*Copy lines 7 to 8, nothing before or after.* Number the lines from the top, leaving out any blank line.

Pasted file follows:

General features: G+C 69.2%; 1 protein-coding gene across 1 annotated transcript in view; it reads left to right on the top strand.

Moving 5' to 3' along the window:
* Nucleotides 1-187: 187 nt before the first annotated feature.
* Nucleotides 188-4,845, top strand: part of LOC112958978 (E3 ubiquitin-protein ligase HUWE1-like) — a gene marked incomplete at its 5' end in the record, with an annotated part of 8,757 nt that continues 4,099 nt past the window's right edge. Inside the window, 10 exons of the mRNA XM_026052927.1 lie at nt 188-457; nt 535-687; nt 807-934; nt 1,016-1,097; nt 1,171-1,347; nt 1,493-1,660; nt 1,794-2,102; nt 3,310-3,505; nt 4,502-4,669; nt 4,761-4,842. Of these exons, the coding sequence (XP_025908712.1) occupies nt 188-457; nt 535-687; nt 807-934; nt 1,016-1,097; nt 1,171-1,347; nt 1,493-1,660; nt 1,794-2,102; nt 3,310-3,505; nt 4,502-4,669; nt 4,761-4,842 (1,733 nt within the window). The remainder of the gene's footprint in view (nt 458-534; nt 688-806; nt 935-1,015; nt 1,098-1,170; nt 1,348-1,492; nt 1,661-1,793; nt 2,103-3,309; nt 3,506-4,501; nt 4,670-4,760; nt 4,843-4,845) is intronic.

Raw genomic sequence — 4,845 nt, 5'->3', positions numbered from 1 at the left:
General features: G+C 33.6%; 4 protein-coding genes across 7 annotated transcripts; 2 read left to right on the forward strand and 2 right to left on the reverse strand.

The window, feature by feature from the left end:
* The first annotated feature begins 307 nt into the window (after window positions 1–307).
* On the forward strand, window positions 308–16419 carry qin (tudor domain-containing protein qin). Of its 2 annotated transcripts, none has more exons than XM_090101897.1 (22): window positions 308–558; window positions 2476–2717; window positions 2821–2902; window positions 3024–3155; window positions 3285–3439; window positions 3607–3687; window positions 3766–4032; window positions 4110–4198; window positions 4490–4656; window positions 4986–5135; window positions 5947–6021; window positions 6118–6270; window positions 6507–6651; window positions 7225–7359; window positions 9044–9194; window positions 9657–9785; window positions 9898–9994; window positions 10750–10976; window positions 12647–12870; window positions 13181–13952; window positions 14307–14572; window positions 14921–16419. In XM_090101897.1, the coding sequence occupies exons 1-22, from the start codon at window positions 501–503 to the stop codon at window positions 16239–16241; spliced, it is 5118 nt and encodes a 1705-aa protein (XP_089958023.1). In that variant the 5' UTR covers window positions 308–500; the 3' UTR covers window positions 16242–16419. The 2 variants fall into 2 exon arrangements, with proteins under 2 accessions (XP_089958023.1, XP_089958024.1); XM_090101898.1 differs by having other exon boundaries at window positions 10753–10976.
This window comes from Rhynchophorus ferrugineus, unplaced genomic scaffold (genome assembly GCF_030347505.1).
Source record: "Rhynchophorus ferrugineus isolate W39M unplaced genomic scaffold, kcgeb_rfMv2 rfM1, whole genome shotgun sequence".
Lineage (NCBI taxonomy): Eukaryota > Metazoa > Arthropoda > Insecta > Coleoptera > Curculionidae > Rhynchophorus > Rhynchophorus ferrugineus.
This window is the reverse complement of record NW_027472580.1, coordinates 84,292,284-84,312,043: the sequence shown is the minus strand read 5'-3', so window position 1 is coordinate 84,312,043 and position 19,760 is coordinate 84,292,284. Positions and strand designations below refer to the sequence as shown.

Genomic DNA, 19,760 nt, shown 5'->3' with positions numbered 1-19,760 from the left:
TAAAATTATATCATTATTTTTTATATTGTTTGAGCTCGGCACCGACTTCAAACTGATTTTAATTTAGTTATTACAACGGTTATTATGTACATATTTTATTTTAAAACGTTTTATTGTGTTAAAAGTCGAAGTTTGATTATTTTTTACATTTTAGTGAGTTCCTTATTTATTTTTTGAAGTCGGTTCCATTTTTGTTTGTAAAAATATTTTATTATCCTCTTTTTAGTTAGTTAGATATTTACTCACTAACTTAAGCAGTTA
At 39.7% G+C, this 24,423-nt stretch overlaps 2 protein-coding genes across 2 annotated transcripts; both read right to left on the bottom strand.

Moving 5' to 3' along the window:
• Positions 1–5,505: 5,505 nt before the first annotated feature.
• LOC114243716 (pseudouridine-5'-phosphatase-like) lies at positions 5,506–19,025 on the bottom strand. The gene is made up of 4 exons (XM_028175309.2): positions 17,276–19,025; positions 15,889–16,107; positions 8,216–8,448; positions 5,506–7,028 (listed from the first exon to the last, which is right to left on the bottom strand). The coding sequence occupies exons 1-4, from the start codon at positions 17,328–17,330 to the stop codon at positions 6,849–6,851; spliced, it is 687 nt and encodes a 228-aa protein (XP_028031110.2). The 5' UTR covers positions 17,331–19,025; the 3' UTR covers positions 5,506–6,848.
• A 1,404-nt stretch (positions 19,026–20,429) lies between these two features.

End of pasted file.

The window, feature by feature from the left end:
* The first annotated feature begins 307 nt into the window (after window positions 1–307).